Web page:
In his hearing decision, the ALJ summarized plaintiff's subjective symptom testimony as follows. Plaintiff last worked as a bus driver from June 2009 through March 10, 2010, when he was laid off. He completed long-haul drives to and from Texas while working as a bus-driver. He began to experience physical problems around the time he was laid off. He could no longer work due to problems with his legs, foot, arms, and right elbow; heartburn; and fatigue. Due to a foot ulcer, numbness and swelling of his legs, and a left lower extremity fracture, he felt unstable when he walked. He developed a slight limp after an open reduction internal fixation procedure on his left lower extremity. He managed his diabetes mellitus with diet, medication, and by walking eight blocks daily. His medications caused drowsiness three to four times a week. [AR 25].
Plaintiff stipulated that the ALJ fairly and accurately summarized the medical and non-medical evidence of record, except as specifically stated in his portion of the joint stipulation. [See JS 4]. Plaintiff did not take issue with the ALJ's summary of his testimony.
Plaintiff testified that he was laid off for "lack of work." [AR 40].
Plaintiff lived with his sister and depended on food stamps. On a typical day, he prepared breakfast, dressed himself, and went to the library for several hours to read or use the computer. He traveled to and from the library by public bus. It took him about half an hour to walk to and from the bus stop at each end. He also shopped for groceries. [AR 25].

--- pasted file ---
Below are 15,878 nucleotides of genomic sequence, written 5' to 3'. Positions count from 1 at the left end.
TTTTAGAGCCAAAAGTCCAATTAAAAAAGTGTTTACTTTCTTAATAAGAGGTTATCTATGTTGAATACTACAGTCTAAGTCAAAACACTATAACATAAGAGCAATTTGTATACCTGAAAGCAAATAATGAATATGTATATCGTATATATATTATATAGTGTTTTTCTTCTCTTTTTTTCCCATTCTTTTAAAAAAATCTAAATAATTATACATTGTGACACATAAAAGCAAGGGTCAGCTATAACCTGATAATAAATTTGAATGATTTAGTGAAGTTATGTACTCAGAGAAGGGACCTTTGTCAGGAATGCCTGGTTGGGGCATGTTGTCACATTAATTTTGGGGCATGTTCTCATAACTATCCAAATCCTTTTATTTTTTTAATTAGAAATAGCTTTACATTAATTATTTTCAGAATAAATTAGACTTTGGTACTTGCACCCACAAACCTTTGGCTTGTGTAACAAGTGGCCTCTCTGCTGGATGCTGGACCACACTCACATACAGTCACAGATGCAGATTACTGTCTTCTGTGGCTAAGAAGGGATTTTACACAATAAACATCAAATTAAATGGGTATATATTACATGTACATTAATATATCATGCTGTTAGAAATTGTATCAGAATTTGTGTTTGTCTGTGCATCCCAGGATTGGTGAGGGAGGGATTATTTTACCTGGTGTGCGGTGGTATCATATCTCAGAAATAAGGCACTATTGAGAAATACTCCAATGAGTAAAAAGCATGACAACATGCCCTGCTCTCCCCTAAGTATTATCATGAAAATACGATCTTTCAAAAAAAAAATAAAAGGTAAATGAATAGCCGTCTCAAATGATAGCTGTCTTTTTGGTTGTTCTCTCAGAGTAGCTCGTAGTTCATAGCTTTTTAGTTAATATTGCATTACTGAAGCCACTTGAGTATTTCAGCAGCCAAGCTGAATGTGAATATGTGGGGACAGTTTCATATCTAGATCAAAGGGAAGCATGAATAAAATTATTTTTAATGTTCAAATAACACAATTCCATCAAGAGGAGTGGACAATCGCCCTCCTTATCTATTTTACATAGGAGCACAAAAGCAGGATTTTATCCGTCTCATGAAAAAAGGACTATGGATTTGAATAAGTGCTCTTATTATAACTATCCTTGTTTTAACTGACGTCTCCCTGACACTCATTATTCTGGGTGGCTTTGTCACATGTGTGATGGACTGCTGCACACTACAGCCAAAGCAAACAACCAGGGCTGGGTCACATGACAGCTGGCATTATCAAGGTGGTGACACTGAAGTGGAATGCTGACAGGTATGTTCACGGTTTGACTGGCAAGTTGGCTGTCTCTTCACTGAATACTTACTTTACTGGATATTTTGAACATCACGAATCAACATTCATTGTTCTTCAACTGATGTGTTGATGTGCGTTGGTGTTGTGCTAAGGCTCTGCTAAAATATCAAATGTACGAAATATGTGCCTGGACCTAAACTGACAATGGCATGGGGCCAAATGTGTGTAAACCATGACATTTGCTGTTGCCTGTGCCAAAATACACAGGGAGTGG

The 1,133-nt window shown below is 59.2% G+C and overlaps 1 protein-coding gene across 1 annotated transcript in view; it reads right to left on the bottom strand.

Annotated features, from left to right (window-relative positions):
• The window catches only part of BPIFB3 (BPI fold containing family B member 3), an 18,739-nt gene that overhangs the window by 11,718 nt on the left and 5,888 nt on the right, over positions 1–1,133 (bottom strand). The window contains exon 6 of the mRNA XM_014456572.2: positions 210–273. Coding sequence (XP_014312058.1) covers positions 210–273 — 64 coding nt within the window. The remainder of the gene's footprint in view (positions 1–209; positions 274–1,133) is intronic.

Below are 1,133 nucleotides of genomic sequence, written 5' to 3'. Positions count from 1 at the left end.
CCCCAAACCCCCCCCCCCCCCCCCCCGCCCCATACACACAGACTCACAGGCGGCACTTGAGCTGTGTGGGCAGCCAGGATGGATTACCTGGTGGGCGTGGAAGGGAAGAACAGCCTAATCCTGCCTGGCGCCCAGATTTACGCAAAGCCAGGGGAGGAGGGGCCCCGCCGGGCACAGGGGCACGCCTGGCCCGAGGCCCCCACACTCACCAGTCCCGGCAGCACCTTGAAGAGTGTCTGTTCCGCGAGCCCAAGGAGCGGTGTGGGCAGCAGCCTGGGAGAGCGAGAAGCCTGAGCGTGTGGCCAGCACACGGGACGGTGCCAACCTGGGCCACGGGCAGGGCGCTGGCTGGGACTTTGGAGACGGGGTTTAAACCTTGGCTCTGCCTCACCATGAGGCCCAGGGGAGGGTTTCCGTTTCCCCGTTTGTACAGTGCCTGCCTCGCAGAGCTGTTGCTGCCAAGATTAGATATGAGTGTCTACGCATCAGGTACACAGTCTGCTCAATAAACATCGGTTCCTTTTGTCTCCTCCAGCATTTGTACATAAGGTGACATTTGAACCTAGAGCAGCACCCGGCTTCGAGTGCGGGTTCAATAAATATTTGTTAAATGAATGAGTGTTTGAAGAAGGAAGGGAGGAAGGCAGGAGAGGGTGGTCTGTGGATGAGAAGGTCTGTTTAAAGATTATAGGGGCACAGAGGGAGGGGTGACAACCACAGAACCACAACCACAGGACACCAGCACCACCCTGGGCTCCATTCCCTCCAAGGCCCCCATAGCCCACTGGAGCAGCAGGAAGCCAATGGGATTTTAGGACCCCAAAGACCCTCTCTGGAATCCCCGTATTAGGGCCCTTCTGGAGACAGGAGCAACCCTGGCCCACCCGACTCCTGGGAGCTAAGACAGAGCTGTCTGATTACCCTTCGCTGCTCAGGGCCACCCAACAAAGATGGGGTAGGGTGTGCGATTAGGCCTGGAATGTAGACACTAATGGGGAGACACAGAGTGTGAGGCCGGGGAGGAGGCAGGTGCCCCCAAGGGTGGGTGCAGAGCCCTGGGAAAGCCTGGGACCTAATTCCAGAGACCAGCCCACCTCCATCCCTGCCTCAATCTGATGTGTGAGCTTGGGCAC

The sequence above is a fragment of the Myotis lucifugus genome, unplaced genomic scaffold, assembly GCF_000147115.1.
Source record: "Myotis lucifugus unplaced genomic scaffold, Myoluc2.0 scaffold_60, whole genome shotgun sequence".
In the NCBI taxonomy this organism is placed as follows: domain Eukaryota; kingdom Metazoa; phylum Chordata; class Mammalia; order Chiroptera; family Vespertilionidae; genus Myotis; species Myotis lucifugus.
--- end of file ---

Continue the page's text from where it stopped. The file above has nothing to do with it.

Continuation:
Plaintiff testified that he could stand no longer than 30 to 45 minutes, sit no longer than 15-20 minutes, walk no longer than five to ten minutes at a time, and stand and walk for a total of 30 minutes in an eight-hour day. [AR 25; see JS 47-48].
The ALJ gave the following reasons for rejecting the alleged severity of plaintiff's subjective complaints. First, plaintiff's allegations of disabling pain and depression were inconsistent with the objective medical evidence. [AR 25]. Second, plaintiff worked as a bus driver at the substantial gainful activity level after his alleged onset date and stopped working due to a business-related layoff rather than on account of his alleged impairments. [AR 22, 25]. Third, plaintiff's contention that his condition gradually worsened after his layoff was not supported by medical evidence in the record, which included notations of missed doctor's appointments and an absence of recent treatment and laboratory reports. [AR 25-26]. Fourth, plaintiff was noncompliant with some treatment recommendations and prescribed medications, suggesting that his symptoms were not as severe as alleged. [AR 26]. Fifth, plaintiff "engaged in a somewhat normal level of daily activity and interaction." [AR 26]. Sixth, plaintiff's subjective allegations contained inconsistencies that diminished his credibility. [AR 25, 26].
The ALJ also found that plaintiff's work as a bus-driver constituted substantial gainful activity for the period from June 2009 (plaintiff's alleged onset date) through December 2009. [AR 22]. Plaintiff does not challenge that determination.